This is part two in a four-part series on story structure. You can read part one here. To learn more about story structure, be sure to sign up to receive a free copy of the eBook, How To Write Better Stories.
There’s a moment in every story (or at least there should be!) where the protagonist is heading in one direction…and then everything changes.
New information has entered the picture. There’s been a “parting of the curtain” (in Larry Brooks speak). Suddenly things aren’t what they seemed even a moment before.
Now that’s powerful. And it’s also the job of this next piece of story structure: the Midpoint.
The Midpoint is a plot point that happens smack-dab in the middle of the story, at the 50 percent mark. It introduces new and vital information–and it’s also the moment that shifts the context of the story.
It’s the catalyst that takes your protagonist from part two of the story (where he’s in “reaction mode”) to part three of the story, where he’s ready to start attacking.
Again, just like the First Plot Point, Larry Brooks, bestselling author of Story Engineering, has written a very detailed post about the Midpoint and what it’s all about. So head on over to his site, StoryFix.com, and read:
Then come back here for some Midpoint examples.
Breaking Down the Midpoint: Two Examples
Examples are the best way to really wrap your head around this story milestone and the significance it plays in every great story. So here are two Midpoint examples from movies:
The Sweetest Thing
In this movie we meet Christina (the protagonist), a party girl who just wants to have fun. Her and her friends are partying at a club one night when she meets Peter, a handsome real estate agent. At first they don’t get along, but then as the night progresses we see them getting to know and like each other.
Then we find out Peter is at the club celebrating a bachelor party for his brother, who’s getting married that weekend in Somerset.
The Midpoint happens after Christina and her friend arrive in Somerset where they’ve secretly followed Peter. They sneak into the church–late–for the wedding. They figure they’ll hang out, watch the ceremony and then find Peter at the reception.
But the context of the entire movie is shifted at the Midpoint–when we find out it’s actually Peter’s wedding.
Before this moment the story was heading down one path, but now it’s on a completely different path. That’s what the Midpoint does.
What About Bob?
In this movie we meet Dr. Marvin, an up-and-coming psychologist who has a new book out. Things are going well for him, until he gets introduced to a new patient named Bob.
Suddenly Bob has started showing up everywhere, including on Dr. Marvin’s family vacation, driving him nuts!
The Midpoint happens when Dr. Marvin has his Good Morning America interview–Bob pretty much takes over the interview and ruins everything.
After that moment, we see the Doctor shift into part three of the story, which is “attack mode.”
Without a Midpoint in place to shift your story, you won’t have the catalyst needed to push your protagonist from being a “wanderer” to being a “warrior” (more on this soon).
But that’s not the last stop on the plot point trail. There’s still one more major milestone that has to happen in your story (plus two smaller milestones that need to occur). Up next in this series: Pinch Points, what they are and how to use them.
Share With Us
What are your thoughts on the Midpoint? Have you noticed it in movies or books that you’ve watched/read?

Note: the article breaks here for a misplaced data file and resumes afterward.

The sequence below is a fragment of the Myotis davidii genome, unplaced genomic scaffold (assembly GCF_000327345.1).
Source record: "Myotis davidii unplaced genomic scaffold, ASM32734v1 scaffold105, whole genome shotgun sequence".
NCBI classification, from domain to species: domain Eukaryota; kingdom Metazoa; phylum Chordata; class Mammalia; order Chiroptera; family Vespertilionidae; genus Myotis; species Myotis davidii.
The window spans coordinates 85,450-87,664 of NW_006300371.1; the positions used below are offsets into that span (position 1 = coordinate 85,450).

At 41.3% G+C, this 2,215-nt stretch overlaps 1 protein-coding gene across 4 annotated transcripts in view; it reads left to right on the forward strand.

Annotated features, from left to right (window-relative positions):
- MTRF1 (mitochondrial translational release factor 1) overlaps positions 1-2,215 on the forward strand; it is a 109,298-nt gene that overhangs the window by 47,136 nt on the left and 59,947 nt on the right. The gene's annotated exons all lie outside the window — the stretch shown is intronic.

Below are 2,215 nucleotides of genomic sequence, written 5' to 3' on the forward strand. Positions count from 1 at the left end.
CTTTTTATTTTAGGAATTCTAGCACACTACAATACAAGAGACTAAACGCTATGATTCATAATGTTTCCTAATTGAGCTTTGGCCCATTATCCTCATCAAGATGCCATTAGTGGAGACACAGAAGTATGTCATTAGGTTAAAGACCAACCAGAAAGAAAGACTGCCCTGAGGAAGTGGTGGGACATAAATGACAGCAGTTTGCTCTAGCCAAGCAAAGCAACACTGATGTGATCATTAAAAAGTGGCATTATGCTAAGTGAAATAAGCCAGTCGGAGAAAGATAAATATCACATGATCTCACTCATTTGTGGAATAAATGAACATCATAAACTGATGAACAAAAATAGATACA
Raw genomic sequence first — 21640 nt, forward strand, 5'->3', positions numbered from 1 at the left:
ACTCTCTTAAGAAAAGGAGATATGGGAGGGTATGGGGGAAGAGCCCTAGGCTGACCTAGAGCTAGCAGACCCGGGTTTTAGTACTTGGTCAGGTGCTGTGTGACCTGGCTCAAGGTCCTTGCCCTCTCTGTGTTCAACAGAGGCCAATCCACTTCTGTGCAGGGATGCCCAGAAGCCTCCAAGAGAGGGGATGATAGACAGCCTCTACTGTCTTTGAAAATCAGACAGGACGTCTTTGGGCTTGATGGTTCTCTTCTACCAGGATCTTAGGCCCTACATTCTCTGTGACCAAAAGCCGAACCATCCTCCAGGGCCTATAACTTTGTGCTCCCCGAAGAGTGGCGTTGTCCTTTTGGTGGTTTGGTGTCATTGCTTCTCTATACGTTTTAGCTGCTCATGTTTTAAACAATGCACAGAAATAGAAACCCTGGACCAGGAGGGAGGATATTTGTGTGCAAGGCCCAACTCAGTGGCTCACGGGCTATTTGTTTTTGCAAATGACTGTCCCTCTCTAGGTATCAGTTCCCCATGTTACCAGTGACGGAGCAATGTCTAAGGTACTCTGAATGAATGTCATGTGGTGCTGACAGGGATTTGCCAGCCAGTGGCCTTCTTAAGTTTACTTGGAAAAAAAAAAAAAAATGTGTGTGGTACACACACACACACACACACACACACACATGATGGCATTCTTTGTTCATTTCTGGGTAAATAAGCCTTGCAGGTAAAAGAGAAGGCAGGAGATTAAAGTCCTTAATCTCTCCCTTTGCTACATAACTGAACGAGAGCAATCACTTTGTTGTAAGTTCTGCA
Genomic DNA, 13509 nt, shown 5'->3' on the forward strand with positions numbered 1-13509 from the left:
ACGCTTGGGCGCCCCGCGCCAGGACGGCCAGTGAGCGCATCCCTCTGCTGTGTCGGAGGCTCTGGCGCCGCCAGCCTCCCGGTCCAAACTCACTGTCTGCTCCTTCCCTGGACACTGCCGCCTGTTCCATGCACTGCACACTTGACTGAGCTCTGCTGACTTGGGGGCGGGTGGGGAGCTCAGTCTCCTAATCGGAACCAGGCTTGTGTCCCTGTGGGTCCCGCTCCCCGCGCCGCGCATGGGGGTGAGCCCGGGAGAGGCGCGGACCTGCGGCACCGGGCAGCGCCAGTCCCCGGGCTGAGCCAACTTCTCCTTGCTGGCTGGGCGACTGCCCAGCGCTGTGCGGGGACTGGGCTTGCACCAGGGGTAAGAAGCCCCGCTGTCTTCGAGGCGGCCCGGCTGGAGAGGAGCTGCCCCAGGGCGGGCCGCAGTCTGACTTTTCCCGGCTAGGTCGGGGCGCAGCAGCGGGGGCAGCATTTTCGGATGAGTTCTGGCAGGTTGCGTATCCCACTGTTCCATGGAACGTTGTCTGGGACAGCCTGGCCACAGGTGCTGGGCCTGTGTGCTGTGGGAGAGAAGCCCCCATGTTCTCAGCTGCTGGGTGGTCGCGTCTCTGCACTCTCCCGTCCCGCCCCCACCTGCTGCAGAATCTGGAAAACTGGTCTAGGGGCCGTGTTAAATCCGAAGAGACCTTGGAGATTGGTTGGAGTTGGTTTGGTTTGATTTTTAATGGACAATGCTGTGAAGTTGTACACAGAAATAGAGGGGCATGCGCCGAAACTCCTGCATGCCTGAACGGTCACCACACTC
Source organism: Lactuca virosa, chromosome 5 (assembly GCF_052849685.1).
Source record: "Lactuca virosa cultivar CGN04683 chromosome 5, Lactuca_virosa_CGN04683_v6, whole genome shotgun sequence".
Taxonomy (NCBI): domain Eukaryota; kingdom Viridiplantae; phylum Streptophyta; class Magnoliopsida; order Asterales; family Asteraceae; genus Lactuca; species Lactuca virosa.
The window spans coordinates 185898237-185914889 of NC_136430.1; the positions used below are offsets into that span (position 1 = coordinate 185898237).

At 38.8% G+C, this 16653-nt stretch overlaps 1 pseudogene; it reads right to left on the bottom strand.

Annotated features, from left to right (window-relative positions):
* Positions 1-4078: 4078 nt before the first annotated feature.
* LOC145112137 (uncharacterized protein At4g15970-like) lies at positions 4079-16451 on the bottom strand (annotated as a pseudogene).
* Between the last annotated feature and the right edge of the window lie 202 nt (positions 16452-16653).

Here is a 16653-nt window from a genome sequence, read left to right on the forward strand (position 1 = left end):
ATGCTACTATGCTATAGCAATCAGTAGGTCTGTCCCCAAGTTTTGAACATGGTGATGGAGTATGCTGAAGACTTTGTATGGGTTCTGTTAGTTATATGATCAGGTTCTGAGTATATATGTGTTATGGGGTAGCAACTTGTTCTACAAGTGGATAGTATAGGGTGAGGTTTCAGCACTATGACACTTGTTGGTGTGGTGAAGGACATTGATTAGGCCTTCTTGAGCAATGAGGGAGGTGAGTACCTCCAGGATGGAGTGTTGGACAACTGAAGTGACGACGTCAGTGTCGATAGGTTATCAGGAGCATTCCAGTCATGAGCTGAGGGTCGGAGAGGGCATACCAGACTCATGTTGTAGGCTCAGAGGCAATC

Image of Bill Murray courtesy of Paul Sherwood
Image of Cameron Diaz courtesy of Ian
Image of Midpoint Cafe sign courtesy of Peer Lawther
11 Replies to “The Moment In Your Story That Changes Everything”
“Without a Midpoint in place to shift your story, you won’t have the catalyst needed to push your protagonist from being a “wanderer” to being a “warrior” (more on this soon).”
Jennifer, I think you’ve put your finger on the essential function of the Midpoint. It drives the story and at the same time (and just as importantly) it’s a major stepping stone in the development of the protagonist’s character arc.
One Midpoint that I noticed, and constantly refer to, after learning about Midpoints in Story Engineering, is in the movie Jaws. This is when Police Chief Brody makes the decision to hire Quint and his boat to go hunt down the shark and kill it. The scene where this happens is around 63 minutes into the movie, which is 124 minutes long.
Everything changes from here. Up to this point, Brody has been playing defence, trying to learn about sharks, trying to close beaches, organising shark spotters and so on. But he has always stayed on dry land—he admits quite early on that he doesn’t like the ocean (and we also know that he took this job because he wanted a quiet life). Now, he’s made the decision to go on the offensive, and this means finding it in himself to literally leave his comfort zone. This also changes the whole environment of the movie. We are taken from the little town, crowded with 4th of July holidaymakers, out into the wide open ocean, empty except for the shark and the boat with its three passengers.
Thanks, Jennifer. Looking forward to your thoughts on Pinch Points.
@Christopher The Jaws midpoint is a perfect example of how important this story moment is. It’s HUGE! It changes the entire story. And it’s interesting to contrast different midpoints, because some pack a lot more punch than others. In Jaws, as you mentioned, the midpoint is a slight shift, but it’s major. And then there are midpoints where you find out who the real antagonist is and it blows your mind. Midpoints can be slight shifts, or they can be huge shifts, but a shift of some kind definitely has to occur. Thanks for sharing that example with us!
great examples! thanks for sharing….
@Aimee You’re welcome! Examples always help me, so I love to share them.
Another great post with good examples. Your examples make it so much easier to understand.